In patients with diabetes mellitus, it is imperative to note blood glucose levels before and after corticosteroid injection to prevent severe hyperglycemic episodes.


There is a paucity of data for outcomes of injections with medial epicondylitis, and much of the data used to guide treatment has been extrapolated from studies for lateral epicondylitis. Despite a lack of inflammation, corticosteroids are likely effective by providing relief of pain of neurogenic origin. Corticosteroids are effective in improving short-term pain relief.  However, there is a high recurrence of pain and lack of benefit demonstrated at one year compared to observation and physical therapy. Therefore, corticosteroid injections should only be performed concurrently with other non-operative therapies.[20] Comparisons of a single injection of corticosteroid or a peppered injection of corticosteroid have shown more favorable results with the peppered technique.[21][22]


  • Transient vasovagal reaction
  • Bleeding
  • Infection
  • Acute worsening of pain
  • Skin and fat atrophy
  • Ulnar nerve damage
  • Worsening of degeneration of the tendon
  • Worsened pain and function after three months[23]

Deterrence and Patient Education

Patients should receive advice regarding relative rest following a medial epicondyle corticosteroid injection. Patients should understand the possibility of a steroid flare that can acutely worsen the pain; this is treatable with ice, acetaminophen, and NSAIDs.

Following an injection, patients should continue with activity modifications and other therapies until the pain subsides.  A session on proper mechanics should take place before returning to work or sports. A slow functional progression of sport-specific exercises is required for a successful return to play.  Typically, activity modifications and treatment are necessary for a total period of 6 to 12-weeks.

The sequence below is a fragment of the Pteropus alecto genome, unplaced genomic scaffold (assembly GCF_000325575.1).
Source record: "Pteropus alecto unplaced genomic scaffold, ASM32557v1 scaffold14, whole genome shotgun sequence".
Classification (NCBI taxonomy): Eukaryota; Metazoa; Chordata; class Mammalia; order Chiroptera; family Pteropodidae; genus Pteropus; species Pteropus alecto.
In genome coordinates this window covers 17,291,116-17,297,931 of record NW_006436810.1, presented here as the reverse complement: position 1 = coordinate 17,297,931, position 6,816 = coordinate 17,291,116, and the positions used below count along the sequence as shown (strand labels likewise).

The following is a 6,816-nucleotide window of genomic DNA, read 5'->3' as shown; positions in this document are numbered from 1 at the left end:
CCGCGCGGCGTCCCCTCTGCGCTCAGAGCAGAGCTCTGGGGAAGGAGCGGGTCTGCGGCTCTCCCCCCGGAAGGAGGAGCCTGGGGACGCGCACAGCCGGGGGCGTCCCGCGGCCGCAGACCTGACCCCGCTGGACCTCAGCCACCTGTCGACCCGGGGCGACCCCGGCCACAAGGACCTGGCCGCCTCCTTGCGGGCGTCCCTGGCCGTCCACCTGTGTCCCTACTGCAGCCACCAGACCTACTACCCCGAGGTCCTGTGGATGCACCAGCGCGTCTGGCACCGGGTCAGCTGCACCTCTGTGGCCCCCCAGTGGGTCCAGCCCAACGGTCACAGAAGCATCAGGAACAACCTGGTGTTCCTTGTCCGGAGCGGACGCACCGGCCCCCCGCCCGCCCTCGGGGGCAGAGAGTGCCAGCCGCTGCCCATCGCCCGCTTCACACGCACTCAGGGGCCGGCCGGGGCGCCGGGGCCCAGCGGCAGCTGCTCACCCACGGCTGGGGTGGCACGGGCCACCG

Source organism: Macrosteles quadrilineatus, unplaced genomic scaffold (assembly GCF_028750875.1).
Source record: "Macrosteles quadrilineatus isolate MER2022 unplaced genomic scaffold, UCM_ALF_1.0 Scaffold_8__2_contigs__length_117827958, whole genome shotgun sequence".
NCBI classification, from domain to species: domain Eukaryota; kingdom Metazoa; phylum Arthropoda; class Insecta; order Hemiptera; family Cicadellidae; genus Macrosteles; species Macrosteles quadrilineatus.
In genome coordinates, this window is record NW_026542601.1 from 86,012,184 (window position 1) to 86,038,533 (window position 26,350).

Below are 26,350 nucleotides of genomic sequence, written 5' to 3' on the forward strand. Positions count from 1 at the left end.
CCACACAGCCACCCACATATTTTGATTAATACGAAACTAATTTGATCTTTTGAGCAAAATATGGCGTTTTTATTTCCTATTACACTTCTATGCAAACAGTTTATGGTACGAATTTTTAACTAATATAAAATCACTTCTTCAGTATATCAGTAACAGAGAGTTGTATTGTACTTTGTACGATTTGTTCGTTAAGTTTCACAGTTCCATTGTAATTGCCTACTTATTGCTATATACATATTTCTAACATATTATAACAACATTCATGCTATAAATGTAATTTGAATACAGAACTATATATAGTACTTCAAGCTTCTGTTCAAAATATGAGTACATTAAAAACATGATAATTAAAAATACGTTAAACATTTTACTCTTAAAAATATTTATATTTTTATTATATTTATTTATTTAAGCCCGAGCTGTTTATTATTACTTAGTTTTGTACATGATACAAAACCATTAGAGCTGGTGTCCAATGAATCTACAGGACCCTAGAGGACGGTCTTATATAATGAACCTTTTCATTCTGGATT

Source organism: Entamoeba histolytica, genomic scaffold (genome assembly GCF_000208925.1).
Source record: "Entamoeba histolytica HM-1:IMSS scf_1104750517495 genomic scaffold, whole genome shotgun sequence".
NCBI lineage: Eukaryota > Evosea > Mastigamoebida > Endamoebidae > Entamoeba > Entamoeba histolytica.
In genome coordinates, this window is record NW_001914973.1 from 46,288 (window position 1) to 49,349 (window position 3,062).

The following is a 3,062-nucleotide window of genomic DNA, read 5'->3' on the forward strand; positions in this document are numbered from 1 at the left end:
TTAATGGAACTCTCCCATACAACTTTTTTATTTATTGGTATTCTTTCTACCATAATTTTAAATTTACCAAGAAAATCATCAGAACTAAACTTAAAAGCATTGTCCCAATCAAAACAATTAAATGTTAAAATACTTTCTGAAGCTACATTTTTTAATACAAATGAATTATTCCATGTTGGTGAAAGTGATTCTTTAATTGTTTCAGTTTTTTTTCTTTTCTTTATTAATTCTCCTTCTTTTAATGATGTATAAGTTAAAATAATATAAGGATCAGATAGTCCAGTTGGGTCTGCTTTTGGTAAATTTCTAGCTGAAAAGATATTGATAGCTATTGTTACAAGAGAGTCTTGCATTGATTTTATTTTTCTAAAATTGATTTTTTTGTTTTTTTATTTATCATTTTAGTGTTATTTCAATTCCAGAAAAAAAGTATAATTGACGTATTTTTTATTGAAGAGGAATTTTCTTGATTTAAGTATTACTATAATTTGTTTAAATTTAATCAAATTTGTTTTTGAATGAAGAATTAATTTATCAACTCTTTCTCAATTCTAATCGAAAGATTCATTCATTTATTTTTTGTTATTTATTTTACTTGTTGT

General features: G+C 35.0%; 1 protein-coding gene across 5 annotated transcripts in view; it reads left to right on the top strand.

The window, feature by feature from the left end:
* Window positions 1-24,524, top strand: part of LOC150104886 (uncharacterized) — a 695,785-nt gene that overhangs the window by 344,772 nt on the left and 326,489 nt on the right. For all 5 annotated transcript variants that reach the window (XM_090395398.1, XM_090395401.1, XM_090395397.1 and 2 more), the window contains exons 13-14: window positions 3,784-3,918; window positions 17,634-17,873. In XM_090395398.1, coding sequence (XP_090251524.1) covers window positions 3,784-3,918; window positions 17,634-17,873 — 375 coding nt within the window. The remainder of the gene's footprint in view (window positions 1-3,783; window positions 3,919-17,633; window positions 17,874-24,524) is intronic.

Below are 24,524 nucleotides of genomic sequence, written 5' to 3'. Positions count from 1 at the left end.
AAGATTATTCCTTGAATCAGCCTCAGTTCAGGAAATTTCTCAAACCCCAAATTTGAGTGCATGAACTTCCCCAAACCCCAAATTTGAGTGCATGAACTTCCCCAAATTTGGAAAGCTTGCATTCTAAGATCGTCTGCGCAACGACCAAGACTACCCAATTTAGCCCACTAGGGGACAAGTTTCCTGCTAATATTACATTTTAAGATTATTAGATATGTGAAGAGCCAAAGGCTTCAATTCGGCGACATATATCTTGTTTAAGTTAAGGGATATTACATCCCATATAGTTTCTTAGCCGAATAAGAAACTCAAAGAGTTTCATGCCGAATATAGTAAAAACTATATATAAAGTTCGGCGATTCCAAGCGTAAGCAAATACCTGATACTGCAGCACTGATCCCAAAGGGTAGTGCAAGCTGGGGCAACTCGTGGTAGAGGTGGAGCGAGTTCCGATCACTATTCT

Enhancing Healthcare Team Outcomes

Medial epicondylitis is a chronic condition that can negatively impact function and cause significant pain. Initial treatment is conservative and requires multiple healthcare team members, including the clinical provider, nurses, medical assistants, athletic trainers, pharmacists, and physical therapists, to provide education, bracing, medications, and rehabilitation.

To improve healthcare outcomes, it is essential to have a functioning, cohesive interprofessional team, especially if a medial epicondyle injection is planned. The clinical providers should communicate the treatment plan with the specialty nurses, pharmacists, and physical therapists to achieve this goal. The pharmacists' role in these cases involves a thorough evaluation of the patient's medication profile and previous treatments to identify any possible interactions or adverse reactions. By communicating these findings with the medical team, the pharmacist can help decrease adverse reactions for these patients. The specialty nurse plays a crucial role in educating the patient in regards to post-procedure restrictions and monitoring, especially in patients with diabetes mellitus. Identifying patients most at risk for complications, the nurse can help focus the healthcare team's resources where they would be most effective. The physical therapist will need to alter the treatment plan once a medical epicondyle corticosteroid injection is given. The medical provider needs to communicate this with the physical therapist to ensure appropriate therapy is delivered. [Level 5]

(Click Image to Enlarge)
Elbow, Joint, Humerus, Internal Ligament, Olecranon, Ulnar Collateral Ligament, Anterior Ligament, Coranoid Process, Annular Ligament, Tubercle, Radius, Ulna, Oblique Cord
Elbow, Joint, Humerus, Internal Ligament, Olecranon, Ulnar Collateral Ligament, Anterior Ligament, Coranoid Process, Annular Ligament, Tubercle, Radius, Ulna, Oblique Cord
Contributed by Gray's Anatomy Plates

(Click Image to Enlarge)
Medial elbow anatomy
Medial elbow anatomy
Image courtesy S Bhimji MD

(Click Image to Enlarge)
Golfer's Elbow
Golfer's Elbow
Courtesy of S Bhimji, MD
Article Details

Article Author

Kimbre V. Zahn

Article Editor:

Doug W. Byerly


6/5/2022 8:50:09 PM